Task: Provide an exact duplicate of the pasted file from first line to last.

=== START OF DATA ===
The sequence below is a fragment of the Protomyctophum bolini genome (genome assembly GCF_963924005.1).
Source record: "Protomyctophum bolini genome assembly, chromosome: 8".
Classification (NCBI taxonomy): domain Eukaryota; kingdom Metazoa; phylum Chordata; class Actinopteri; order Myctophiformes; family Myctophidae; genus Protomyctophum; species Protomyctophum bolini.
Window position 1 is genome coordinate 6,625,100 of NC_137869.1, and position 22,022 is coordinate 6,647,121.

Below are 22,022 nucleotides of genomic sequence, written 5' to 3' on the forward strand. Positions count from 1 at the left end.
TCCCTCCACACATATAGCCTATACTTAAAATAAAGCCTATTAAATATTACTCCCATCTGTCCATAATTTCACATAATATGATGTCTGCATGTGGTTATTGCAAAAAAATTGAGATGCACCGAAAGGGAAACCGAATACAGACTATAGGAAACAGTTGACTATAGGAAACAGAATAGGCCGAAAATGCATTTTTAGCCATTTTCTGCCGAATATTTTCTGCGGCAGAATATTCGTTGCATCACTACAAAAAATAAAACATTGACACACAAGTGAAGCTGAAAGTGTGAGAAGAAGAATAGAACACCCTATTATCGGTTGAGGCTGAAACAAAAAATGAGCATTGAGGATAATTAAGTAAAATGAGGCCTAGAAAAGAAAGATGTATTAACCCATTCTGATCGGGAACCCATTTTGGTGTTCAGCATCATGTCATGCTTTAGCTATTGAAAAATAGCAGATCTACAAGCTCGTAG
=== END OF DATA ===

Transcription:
The sequence below is a fragment of the Protomyctophum bolini genome (genome assembly GCF_963924005.1).
Source record: "Protomyctophum bolini genome assembly, chromosome: 8".
Classification (NCBI taxonomy): domain Eukaryota; kingdom Metazoa; phylum Chordata; class Actinopteri; order Myctophiformes; family Myctophidae; genus Protomyctophum; species Protomyctophum bolini.
Window position 1 is genome coordinate 6,625,100 of NC_137869.1, and position 22,022 is coordinate 6,647,121.

Below are 22,022 nucleotides of genomic sequence, written 5' to 3' on the forward strand. Positions count from 1 at the left end.
TCCCTCCACACATATAGCCTATACTTAAAATAAAGCCTATTAAATATTACTCCCATCTGTCCATAATTTCACATAATATGATGTCTGCATGTGGTTATTGCAAAAAAATTGAGATGCACCGAAAGGGAAACCGAATACAGACTATAGGAAACAGTTGACTATAGGAAACAGAATAGGCCGAAAATGCATTTTTAGCCATTTTCTGCCGAATATTTTCTGCGGCAGAATATTCGTTGCATCACTACAAAAAATAAAACATTGACACACAAGTGAAGCTGAAAGTGTGAGAAGAAGAATAGAACACCCTATTATCGGTTGAGGCTGAAACAAAAAATGAGCATTGAGGATAATTAAGTAAAATGAGGCCTAGAAAAGAAAGATGTATTAACCCATTCTGATCGGGAACCCATTTTGGTGTTCAGCATCATGTCATGCTTTAGCTATTGAAAAATAGCAGATCTACAAGCTCGTAG